- Australians with residential solar panels paid 29% less for electricity after feed-in tariffs
- The average household with solar energy paid $94 less on their quarterly bill, despite using more energy from the grid
- Small businesses with solar paid 31% less for their electricity use
With a variety of government incentives and programs, and competition making solar more and more affordable in Australia, solar panels have never been more cost-effective to purchase and install.
Will Solar Panels Pay For Themselves?
Solar panels will pay for themselves over time – the typical payback period estimate is within six years, only a fraction of the typical 25-year lifespan of solar panels. However, the expected payback period will depend on many factors, including the size of your system.
One of the many advantages of solar energy is that the money you save in ongoing costs will eventually eclipse the amount you spent purchasing and installing a solar system. Your initial investment will be mitigated between solar incentives, electricity bill savings, and the profits of selling your excess power to the grid over time.
A recent analysis from Finder shows that solar panels can pay for themselves within 3-6 years of installation, leading up to potential savings of around $94,273 over 25 years.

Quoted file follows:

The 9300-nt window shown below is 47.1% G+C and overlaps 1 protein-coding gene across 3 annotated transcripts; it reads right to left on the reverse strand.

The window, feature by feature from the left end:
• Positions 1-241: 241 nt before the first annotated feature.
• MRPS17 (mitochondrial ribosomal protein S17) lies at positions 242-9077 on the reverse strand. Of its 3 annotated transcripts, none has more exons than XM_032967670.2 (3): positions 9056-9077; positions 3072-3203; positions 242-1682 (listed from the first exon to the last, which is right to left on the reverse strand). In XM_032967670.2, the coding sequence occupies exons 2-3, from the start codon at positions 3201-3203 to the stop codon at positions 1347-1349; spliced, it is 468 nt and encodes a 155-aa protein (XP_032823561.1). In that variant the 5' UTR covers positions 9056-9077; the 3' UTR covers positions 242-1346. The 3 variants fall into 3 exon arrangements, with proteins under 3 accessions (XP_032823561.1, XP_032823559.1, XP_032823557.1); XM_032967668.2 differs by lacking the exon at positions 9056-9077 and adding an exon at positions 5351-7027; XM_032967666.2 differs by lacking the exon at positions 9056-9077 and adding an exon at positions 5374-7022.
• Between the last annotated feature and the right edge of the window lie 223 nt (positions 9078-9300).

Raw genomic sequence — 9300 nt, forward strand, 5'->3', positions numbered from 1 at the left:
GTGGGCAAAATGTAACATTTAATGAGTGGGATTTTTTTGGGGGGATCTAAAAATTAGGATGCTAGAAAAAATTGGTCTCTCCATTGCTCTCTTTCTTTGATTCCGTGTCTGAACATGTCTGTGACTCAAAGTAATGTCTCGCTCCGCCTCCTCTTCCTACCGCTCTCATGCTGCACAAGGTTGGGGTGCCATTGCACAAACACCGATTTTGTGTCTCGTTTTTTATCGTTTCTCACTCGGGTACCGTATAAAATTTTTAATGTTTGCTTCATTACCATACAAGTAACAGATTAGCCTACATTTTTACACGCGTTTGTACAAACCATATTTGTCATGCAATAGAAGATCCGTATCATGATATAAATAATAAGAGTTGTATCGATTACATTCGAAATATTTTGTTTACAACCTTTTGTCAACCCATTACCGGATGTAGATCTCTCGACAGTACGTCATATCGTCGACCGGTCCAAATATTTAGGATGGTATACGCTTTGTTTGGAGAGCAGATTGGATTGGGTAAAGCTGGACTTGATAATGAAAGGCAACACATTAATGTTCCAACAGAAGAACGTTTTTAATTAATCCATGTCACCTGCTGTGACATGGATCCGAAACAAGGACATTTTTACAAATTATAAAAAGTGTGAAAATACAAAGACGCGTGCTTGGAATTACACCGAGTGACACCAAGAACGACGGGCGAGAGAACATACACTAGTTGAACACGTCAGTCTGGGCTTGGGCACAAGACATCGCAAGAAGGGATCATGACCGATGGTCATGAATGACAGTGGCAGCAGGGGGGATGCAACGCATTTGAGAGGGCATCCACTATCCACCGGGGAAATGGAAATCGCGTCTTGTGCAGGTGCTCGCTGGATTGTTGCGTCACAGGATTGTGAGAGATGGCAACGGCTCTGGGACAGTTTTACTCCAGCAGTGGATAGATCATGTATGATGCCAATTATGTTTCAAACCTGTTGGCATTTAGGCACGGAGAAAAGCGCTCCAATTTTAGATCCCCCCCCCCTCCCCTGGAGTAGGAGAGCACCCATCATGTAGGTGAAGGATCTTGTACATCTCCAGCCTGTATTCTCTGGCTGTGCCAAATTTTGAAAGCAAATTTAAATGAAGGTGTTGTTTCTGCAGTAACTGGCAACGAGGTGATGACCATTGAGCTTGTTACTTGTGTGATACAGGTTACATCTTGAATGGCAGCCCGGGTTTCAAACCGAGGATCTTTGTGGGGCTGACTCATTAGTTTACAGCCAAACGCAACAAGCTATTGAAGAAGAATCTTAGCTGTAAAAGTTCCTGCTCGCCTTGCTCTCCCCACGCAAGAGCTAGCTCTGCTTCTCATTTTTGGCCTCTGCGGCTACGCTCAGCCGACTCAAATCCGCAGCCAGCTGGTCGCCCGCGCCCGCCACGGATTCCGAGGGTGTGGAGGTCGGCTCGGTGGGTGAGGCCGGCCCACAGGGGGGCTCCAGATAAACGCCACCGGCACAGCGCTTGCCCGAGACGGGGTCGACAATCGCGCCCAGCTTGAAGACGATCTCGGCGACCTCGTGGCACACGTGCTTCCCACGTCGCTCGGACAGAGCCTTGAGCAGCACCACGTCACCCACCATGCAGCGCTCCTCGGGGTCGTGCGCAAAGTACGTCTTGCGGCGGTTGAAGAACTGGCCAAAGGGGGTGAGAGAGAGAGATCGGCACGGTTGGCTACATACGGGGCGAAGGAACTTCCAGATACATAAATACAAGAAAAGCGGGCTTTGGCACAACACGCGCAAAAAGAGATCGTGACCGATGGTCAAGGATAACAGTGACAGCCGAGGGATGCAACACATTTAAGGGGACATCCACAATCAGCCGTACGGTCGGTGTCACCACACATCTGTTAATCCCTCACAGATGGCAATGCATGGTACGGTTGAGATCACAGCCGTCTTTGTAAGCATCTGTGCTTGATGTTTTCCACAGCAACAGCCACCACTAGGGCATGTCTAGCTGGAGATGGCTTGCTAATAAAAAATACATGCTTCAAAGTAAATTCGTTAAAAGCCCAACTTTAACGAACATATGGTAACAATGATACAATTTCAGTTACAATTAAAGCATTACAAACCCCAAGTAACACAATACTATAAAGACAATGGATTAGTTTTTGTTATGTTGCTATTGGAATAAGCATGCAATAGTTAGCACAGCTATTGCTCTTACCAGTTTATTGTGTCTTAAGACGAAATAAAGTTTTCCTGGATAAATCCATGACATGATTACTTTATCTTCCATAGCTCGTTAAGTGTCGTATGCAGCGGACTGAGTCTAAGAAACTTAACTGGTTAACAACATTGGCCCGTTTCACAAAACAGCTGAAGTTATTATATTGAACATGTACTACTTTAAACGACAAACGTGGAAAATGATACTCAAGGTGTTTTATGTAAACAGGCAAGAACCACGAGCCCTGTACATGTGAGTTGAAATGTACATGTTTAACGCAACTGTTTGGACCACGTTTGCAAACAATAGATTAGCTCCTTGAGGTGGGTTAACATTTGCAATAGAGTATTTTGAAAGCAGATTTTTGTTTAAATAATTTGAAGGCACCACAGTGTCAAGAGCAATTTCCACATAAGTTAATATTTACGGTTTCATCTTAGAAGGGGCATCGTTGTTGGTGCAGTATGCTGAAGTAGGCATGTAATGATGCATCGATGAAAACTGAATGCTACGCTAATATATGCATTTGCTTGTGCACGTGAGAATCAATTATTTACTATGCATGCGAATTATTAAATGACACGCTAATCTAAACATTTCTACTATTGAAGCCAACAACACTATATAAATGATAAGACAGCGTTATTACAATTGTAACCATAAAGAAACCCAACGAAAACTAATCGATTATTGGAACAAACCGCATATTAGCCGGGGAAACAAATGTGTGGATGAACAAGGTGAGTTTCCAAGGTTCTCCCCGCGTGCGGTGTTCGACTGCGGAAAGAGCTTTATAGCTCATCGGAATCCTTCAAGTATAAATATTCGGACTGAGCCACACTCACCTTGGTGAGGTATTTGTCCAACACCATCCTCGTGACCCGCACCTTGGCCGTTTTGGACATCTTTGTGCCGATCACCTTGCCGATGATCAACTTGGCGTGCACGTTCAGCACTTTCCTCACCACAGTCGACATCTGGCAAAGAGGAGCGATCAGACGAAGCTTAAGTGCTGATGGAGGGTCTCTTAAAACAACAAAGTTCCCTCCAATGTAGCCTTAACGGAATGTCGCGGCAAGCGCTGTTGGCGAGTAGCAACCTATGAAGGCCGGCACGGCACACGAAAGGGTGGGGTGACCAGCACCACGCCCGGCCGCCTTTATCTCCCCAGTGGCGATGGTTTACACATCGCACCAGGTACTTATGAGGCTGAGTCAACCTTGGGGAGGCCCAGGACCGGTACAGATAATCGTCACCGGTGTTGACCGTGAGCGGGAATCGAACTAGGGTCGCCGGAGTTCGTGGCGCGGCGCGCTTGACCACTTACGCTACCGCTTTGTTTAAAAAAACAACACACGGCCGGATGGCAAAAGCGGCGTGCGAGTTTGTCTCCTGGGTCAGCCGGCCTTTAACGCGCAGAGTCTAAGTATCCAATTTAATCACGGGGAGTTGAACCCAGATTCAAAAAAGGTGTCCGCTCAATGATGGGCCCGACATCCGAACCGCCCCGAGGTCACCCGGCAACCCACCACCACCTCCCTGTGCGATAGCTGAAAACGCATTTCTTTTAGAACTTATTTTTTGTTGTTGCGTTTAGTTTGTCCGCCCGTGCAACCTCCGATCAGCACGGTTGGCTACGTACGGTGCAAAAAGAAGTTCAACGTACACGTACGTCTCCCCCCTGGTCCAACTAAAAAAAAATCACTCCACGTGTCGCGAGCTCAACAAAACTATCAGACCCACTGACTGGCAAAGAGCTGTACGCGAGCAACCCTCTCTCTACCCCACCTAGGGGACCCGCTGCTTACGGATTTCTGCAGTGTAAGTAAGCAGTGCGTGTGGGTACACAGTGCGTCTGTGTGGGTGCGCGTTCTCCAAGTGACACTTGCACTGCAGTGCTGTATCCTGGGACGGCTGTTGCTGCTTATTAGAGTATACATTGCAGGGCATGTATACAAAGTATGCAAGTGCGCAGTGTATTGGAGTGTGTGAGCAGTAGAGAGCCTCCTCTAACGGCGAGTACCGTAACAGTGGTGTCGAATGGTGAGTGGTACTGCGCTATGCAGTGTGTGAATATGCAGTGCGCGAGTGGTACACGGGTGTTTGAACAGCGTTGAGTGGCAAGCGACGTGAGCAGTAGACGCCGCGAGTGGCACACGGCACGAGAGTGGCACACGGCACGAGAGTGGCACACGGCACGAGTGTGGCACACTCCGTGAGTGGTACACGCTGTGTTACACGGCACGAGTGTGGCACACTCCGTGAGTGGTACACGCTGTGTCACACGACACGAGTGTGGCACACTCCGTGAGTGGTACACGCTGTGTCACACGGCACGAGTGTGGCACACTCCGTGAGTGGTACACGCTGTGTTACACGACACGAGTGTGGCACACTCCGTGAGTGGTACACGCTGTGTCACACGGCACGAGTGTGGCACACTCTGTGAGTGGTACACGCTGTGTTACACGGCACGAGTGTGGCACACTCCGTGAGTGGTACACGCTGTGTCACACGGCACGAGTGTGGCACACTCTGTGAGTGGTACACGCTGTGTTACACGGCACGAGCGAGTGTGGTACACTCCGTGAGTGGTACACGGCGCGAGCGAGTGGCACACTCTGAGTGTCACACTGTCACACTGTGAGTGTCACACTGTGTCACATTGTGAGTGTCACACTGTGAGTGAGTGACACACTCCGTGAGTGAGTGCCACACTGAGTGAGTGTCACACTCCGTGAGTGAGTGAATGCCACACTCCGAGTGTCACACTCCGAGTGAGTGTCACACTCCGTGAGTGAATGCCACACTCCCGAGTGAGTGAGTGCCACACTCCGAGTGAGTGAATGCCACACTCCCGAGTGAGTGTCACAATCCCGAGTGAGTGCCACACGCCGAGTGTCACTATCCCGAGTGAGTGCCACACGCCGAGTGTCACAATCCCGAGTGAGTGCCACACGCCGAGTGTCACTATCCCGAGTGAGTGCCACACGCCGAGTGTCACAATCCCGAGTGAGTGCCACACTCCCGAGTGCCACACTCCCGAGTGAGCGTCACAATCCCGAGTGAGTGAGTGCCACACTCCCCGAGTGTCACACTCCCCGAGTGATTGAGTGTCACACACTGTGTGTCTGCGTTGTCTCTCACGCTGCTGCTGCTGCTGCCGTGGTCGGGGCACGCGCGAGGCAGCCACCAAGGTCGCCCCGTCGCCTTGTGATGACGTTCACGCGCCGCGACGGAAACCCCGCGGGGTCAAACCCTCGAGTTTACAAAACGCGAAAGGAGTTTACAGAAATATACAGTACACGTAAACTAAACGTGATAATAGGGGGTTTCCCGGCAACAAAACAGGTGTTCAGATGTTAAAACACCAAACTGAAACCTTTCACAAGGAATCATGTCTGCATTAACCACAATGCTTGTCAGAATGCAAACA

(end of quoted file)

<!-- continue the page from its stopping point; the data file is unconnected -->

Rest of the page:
There are resources to help you calculate how long it will be until your solar system pays itself, such as this Solar Savings Calculator. Using savings calculators can give you a general projection of how long it will take to break even on your solar PV system installation according to a wide range of variables.
How Long Will it Take My Solar System to Pay for Itself?
Solar panels will usually pay for themselves after 3-6 years, depending on your household energy consumption, the efficiency of your panels and whether or not you have a solar battery configured into your set-up.
Solar panel payback is calculated by dividing the total cost of the system (using post-rebate amount) by the energy savings your system generates per year. The Australian Energy Council estimates around three years for a 5kW system in Sydney to pay for itself as of 2020.
How Much Will I Save Each Year with Solar Panels?
In general, a good quality solar system will save you $400 per year for each kW your system can produce. However, your electricity usage, the brand and size of your solar system, and accessories like solar batteries, will all affect how much you can save.
Solar panel savings can fluctuate depending on your electricity usage, your power costs, and whether or not you have a battery storage system. The general idea is that if your system can make enough electricity, you will purchase less from the grid and increase your savings.
Living in an area with higher gas or electricity costs, or higher tariffs increases the value of your system. Battery storage ensures that all the power you generate can be stored for later use or sold back to the grid, earning you credit. Without it, you’re practically giving away money!
Are Solar Panels the Cheapest Way to Power Your Home?
Although solar has a higher initial investment than other home power sources, the cost of solar has dropped by 90% over the past ten years. Further, solar is projected to drop by another 15-25% by 2030, according to a report released by Wood Mackenzie, making it the cheapest and most environmentally-friendly way to power your home.